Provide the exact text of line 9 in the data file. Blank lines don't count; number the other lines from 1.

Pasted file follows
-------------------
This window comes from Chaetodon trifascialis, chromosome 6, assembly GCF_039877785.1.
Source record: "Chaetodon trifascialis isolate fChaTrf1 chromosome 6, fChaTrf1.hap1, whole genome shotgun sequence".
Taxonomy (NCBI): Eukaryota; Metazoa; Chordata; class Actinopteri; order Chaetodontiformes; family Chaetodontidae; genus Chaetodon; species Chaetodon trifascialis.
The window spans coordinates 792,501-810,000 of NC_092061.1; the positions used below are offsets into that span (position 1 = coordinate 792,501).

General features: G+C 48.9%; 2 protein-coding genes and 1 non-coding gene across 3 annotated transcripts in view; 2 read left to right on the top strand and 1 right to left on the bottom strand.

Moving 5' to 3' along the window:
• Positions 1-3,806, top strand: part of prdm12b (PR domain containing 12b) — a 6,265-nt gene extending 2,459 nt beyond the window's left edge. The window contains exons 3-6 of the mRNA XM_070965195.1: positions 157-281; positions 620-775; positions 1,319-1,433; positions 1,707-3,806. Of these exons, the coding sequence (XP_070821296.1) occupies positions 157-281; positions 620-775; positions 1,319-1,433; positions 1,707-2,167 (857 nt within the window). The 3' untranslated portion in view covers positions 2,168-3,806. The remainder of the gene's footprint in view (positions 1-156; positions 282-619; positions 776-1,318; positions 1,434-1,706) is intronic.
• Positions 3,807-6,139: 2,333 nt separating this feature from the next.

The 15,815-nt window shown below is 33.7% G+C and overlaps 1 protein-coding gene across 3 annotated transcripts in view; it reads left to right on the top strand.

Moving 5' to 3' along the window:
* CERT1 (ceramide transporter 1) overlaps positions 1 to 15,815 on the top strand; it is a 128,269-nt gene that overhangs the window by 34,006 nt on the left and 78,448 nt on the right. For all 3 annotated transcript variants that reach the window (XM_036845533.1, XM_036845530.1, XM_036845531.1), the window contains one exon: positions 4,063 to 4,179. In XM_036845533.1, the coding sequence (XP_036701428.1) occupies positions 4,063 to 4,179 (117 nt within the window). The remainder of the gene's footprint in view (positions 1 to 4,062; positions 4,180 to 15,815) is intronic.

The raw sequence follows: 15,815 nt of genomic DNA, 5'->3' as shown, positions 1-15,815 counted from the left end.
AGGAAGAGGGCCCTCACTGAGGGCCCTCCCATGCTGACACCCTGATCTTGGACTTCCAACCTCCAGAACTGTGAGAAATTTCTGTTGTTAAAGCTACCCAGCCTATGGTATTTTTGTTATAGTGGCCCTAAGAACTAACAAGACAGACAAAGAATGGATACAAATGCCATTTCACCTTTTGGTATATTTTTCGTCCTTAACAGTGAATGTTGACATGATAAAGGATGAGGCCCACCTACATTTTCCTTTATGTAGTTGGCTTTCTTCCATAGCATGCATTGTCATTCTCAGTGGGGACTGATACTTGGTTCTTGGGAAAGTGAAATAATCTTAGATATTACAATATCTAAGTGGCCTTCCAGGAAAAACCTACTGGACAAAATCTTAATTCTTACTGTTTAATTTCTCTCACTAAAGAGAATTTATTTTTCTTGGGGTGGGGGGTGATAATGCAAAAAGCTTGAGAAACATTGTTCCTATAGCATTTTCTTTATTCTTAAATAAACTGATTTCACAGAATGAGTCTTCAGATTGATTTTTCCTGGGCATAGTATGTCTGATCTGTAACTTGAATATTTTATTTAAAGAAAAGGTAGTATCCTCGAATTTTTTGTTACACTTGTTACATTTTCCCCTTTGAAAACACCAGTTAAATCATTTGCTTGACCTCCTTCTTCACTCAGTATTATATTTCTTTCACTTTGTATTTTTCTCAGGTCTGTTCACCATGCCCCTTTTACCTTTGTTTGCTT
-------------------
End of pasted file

The 15,815-nt window shown below is 33.7% G+C and overlaps 1 protein-coding gene across 3 annotated transcripts in view; it reads left to right on the top strand.